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We build and foster decentralized technology using anonymous exposure notifications that help slow the spread of COVID-19 without sharing any personal information.
Since our founding in February 2020, Covid Watch has grown to a team of more than 650 volunteers from around the world, including experts in privacy and public health, technologists, developers, writers, and designers. Covid Watch is actively working with universities and public health departments to integrate the Covid Watch platform with public health systems.
In the first weeks of 2020, as the coronavirus began to rapidly spread around the world, we soon realized that many of the technologies deployed to fight the pandemic were also posing a threat – to our privacy. The Covid Watch founders became concerned about the emerging, mass surveillance-enabling digital contract tracing technology, and in February 2020, started the project to help preserve civil liberties during the pandemic. We never veered from that original mission, and by March we became the first team in the world to develop a privacy-preserving mobile app using Bluetooth proximity networks.
On March 20, 2020, we published Slowing the Spread of Infectious Diseases Using Crowdsourced Data, a white paper describing how to structure a Bluetooth contact tracing system in a decentralized and anonymous way using randomly generated and locally stored Contact Event Numbers (CEN). Our CEN protocol became the basis for the Temporary Contact Number (TCN) protocol. With this protocol, our team co-founded the international TCN Coalition of app development projects committed to building anonymous systems. This achievement was followed by the rapid development of very similar anonymous protocols worldwide in early April, like the Swiss EPFL’s DP3T, MIT’s PACT, and Google/Apple exposure notification (GAEN) APIs.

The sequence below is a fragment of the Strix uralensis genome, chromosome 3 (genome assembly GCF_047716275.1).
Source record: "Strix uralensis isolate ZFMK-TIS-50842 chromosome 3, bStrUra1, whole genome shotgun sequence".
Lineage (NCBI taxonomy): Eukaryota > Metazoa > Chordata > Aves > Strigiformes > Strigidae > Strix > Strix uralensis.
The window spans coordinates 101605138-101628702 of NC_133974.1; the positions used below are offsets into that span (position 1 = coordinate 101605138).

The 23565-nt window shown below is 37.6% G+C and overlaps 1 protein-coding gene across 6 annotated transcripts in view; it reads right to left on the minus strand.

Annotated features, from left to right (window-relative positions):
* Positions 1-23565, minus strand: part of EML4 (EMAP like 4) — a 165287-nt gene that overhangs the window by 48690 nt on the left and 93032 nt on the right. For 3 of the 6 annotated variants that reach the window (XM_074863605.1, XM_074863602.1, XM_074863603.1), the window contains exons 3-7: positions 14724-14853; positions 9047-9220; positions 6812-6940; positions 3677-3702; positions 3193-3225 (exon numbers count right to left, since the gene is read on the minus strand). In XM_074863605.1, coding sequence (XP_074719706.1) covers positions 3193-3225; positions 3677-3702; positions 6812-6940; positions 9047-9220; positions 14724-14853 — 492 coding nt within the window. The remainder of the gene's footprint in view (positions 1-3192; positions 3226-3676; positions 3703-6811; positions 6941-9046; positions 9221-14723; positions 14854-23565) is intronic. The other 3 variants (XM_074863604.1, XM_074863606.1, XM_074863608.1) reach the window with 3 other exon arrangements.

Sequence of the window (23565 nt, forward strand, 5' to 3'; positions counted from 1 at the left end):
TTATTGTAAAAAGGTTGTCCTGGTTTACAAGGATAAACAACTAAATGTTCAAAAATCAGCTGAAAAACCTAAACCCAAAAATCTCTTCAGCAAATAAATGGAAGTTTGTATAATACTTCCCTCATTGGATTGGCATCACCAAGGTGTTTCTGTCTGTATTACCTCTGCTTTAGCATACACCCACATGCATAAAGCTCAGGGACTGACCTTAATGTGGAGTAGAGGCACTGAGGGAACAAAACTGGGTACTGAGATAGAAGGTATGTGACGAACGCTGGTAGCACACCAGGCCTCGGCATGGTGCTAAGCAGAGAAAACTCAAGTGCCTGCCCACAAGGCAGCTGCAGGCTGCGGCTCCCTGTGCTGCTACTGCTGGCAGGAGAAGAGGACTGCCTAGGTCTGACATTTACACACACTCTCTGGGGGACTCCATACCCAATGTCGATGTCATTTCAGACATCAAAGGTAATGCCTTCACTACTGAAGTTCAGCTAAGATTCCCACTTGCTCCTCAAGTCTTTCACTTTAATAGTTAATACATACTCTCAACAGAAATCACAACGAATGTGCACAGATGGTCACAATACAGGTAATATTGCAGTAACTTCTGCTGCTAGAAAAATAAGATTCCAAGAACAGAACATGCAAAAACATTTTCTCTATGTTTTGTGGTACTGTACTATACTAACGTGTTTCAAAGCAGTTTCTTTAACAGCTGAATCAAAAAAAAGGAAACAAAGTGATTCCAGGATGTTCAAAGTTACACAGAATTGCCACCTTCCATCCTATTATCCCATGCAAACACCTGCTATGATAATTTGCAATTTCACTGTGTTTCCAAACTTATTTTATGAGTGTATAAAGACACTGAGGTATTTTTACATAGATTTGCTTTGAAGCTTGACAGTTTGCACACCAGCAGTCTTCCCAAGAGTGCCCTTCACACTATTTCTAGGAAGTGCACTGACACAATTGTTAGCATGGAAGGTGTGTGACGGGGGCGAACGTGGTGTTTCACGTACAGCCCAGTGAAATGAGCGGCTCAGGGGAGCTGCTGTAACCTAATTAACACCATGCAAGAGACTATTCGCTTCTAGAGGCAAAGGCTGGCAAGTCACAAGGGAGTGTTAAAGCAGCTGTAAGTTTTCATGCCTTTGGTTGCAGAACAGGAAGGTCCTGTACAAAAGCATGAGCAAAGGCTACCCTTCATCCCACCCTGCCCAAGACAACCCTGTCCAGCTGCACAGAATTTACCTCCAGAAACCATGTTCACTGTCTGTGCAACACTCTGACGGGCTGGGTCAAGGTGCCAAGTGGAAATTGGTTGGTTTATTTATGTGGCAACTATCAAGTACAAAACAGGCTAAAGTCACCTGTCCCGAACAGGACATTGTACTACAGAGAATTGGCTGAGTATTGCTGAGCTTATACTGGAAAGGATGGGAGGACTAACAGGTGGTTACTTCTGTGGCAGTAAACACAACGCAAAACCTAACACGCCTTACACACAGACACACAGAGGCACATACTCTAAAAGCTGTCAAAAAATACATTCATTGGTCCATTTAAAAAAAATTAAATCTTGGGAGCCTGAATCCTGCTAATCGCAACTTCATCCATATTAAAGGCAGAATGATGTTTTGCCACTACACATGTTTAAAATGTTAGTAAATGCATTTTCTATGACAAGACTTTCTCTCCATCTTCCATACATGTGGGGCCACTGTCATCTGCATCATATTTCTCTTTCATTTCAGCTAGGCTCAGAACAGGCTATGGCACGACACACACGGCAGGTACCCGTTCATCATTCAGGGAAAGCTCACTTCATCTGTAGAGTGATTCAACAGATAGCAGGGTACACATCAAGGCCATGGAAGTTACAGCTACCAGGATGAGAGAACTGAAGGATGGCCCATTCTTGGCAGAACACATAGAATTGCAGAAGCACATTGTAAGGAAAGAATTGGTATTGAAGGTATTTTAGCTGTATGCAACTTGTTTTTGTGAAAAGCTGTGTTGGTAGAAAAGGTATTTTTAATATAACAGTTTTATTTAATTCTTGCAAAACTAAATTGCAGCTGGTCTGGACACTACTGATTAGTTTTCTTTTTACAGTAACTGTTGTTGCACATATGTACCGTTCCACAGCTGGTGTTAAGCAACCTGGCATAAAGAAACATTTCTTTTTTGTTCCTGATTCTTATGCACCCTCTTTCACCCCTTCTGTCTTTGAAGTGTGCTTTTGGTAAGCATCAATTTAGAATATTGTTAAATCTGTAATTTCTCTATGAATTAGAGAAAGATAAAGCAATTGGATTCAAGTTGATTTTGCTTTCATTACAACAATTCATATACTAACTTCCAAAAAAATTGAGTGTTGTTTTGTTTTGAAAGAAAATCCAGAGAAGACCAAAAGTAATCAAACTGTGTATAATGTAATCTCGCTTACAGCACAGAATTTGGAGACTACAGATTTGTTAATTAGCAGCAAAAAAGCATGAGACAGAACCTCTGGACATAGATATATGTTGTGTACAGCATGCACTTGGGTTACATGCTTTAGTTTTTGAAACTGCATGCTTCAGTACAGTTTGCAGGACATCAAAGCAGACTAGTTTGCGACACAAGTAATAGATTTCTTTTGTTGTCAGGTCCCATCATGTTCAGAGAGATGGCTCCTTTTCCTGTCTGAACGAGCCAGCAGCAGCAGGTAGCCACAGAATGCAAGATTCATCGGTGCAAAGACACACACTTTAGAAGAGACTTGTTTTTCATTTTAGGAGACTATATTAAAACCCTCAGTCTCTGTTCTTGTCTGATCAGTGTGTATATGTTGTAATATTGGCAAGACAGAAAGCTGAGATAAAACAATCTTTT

Covid Watch is the first fully anonymous Bluetooth exposure notification app in the United States to be built on the GAEN API. In May, we became the first in the country to test the protocol through a pilot program at the University of Arizona – with the potential for statewide deployment and beyond.
The team members who developed Covid Watch were foundational to the development of exposure notification technology – we’re experts on it – and by having helped invent this approach, we are best positioned to move the privacy-preserving technology forward for a global solution.
Our initial mission to create and use technology for the greater good still rings true, continuing to unite and inspire volunteers and creating space for the advancement of citizen-led technology. Started as an independent research collaboration between Stanford University and the University of Waterloo, the Covid Watch team is now an ever-growing collaboration of over 650 volunteers from around the world, including expert advisers in public health, epidemiology, privacy, policy, and law – all with a shared vision of ending the pandemic through voluntary public action.